The term “personal injury claim” has become somewhat mainstream, especially in recent times. You’ve probably seen or heard the adverts on the television, the radio, the Internet and other advertising mediums, asking whether you have been injured in an accident and therefore require the services of a personal injury solicitor/ lawyer, but what exactly is a personal injury claim?
To put it simply, personal injury claims are designed to help you to get compensation after an accident which should help you to cope better with the effects of your accident. These effects could be physical, emotional or economic.
How does one define a personal injury?
A personal injury may be defined as a physical or psychological injury. A personal injury can also include some diseases or illnesses which might be contracted by a person because they have been exposed to that disease or illness, commonly through negligence or incompetence.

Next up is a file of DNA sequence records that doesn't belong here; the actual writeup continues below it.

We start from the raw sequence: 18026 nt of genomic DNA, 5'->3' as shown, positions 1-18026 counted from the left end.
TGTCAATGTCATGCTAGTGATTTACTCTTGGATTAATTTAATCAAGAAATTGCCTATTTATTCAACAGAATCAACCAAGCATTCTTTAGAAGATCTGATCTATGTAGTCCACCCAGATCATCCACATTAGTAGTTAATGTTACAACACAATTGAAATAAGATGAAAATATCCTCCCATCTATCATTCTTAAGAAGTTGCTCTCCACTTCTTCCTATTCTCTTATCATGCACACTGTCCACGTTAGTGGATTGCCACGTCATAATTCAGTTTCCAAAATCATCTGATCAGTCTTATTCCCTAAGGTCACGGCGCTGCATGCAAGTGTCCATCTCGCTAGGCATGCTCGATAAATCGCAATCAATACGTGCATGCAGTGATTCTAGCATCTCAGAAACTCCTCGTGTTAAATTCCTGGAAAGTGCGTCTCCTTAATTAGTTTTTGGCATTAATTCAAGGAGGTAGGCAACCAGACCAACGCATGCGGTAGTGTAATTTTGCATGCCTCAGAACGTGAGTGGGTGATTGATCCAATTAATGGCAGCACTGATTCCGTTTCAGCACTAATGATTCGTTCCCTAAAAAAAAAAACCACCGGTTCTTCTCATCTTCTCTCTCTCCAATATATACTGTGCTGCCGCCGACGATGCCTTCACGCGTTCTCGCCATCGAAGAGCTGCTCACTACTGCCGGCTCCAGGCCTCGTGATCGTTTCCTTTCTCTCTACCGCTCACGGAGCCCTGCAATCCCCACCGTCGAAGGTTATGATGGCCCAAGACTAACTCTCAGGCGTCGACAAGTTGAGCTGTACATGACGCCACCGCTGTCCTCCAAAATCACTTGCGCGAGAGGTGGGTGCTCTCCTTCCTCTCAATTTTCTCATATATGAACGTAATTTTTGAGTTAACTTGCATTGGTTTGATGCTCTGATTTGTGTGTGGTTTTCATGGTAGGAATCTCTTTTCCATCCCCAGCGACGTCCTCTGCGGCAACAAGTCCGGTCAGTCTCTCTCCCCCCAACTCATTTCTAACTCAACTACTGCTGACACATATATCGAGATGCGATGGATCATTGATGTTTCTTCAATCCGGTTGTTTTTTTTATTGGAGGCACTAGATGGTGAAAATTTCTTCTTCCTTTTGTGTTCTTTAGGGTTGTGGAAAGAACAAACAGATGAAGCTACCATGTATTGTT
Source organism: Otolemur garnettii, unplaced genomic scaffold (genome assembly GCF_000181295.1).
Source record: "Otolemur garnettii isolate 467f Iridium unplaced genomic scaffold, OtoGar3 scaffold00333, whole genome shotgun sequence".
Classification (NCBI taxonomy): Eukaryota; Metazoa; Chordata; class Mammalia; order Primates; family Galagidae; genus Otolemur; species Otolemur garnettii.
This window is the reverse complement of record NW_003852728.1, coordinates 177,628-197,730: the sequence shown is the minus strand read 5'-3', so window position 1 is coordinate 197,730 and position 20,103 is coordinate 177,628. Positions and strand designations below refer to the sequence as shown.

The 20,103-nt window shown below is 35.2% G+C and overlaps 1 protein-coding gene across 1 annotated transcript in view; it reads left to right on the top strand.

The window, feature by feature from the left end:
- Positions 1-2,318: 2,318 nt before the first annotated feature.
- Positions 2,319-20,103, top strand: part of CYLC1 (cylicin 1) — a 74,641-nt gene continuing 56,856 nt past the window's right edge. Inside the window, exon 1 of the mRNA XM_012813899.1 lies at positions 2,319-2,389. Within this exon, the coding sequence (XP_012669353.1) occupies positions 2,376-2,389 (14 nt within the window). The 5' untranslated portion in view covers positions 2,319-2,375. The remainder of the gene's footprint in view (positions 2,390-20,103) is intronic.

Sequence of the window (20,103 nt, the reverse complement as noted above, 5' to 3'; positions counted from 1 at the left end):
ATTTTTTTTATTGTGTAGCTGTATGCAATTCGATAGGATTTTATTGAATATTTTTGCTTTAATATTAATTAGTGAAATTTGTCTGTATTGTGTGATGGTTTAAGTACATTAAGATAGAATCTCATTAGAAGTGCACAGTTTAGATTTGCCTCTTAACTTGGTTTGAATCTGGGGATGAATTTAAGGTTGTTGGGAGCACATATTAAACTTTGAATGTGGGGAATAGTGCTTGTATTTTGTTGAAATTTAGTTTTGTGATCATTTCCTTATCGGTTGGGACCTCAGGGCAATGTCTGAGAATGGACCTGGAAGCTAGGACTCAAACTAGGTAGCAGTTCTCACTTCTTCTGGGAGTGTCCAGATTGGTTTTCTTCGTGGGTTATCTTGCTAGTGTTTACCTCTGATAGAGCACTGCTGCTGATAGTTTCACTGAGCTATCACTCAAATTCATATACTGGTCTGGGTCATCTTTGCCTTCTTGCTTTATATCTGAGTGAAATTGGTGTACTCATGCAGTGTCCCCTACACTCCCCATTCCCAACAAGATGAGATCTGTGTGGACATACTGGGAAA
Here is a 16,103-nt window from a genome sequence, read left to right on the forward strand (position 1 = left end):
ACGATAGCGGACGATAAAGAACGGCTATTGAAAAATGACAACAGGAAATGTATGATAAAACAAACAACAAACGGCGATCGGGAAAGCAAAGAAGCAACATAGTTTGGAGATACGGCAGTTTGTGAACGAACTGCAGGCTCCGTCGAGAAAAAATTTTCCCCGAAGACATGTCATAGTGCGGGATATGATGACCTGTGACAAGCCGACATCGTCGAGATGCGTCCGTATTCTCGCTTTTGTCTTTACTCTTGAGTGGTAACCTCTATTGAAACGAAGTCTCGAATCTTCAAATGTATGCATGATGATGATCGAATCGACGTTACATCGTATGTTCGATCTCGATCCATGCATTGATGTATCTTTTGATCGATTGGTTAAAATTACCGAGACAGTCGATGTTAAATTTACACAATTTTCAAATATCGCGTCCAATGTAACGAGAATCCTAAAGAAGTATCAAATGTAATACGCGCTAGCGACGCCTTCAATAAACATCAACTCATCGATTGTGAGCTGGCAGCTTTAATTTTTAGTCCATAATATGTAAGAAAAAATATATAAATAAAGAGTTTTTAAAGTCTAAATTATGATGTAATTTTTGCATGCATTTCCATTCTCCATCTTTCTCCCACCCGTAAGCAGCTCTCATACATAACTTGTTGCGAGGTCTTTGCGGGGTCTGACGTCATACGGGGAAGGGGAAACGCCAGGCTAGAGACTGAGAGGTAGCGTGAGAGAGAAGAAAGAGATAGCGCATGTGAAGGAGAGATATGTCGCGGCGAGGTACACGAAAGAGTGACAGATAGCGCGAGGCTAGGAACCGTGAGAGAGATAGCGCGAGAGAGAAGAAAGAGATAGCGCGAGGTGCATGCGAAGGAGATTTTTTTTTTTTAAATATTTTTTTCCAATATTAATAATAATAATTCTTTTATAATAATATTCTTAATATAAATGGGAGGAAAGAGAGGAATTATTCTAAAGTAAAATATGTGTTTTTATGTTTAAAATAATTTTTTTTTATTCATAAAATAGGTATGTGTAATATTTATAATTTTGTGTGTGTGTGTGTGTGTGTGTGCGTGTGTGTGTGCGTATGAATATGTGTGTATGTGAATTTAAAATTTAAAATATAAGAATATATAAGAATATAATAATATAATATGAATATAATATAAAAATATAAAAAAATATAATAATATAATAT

Personal injuries can be relatively minor but debilitating or they can be incredibly severe, and in extreme cases, fatal. Some examples of injuries which have resulted in previous personal injury claims include; injuries caused by tripping on uneven paving stones; injuries sustained in traffic accidents; injuries from faulty products; injuries in the workplace; psychological injuries associated with being the victim of crime; psychological illnesses caused by workplace harassment; illnesses caught because of incorrect medical procedures; and illnesses which are related to working with asbestos.
Claiming compensation for personal injuries